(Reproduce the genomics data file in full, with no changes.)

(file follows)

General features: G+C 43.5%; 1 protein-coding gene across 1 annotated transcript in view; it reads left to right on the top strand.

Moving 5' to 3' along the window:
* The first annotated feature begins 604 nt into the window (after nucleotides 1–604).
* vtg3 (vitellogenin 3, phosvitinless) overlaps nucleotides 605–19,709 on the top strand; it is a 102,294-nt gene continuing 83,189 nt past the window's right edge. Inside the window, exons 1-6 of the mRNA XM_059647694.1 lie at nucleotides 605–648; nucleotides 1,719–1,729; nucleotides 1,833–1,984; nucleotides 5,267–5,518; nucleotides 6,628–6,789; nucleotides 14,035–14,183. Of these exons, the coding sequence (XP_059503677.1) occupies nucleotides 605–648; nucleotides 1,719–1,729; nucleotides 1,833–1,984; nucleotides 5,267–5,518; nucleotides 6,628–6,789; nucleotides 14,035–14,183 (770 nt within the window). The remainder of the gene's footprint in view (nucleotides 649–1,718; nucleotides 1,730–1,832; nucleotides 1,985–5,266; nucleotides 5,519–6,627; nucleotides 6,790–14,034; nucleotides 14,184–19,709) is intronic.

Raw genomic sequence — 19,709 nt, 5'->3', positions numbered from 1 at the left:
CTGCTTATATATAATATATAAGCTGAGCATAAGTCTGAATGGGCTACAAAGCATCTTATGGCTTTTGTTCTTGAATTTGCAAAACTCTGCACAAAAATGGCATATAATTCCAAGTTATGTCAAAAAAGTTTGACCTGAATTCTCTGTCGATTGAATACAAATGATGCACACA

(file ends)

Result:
General features: G+C 43.5%; 1 protein-coding gene across 1 annotated transcript in view; it reads left to right on the top strand.

Moving 5' to 3' along the window:
* The first annotated feature begins 604 nt into the window (after nucleotides 1–604).
* vtg3 (vitellogenin 3, phosvitinless) overlaps nucleotides 605–19,709 on the top strand; it is a 102,294-nt gene continuing 83,189 nt past the window's right edge. Inside the window, exons 1-6 of the mRNA XM_059647694.1 lie at nucleotides 605–648; nucleotides 1,719–1,729; nucleotides 1,833–1,984; nucleotides 5,267–5,518; nucleotides 6,628–6,789; nucleotides 14,035–14,183. Of these exons, the coding sequence (XP_059503677.1) occupies nucleotides 605–648; nucleotides 1,719–1,729; nucleotides 1,833–1,984; nucleotides 5,267–5,518; nucleotides 6,628–6,789; nucleotides 14,035–14,183 (770 nt within the window). The remainder of the gene's footprint in view (nucleotides 649–1,718; nucleotides 1,730–1,832; nucleotides 1,985–5,266; nucleotides 5,519–6,627; nucleotides 6,790–14,034; nucleotides 14,184–19,709) is intronic.

Raw genomic sequence — 19,709 nt, 5'->3', positions numbered from 1 at the left:
CTGCTTATATATAATATATAAGCTGAGCATAAGTCTGAATGGGCTACAAAGCATCTTATGGCTTTTGTTCTTGAATTTGCAAAACTCTGCACAAAAATGGCATATAATTCCAAGTTATGTCAAAAAAGTTTGACCTGAATTCTCTGTCGATTGAATACAAATGATGCACACA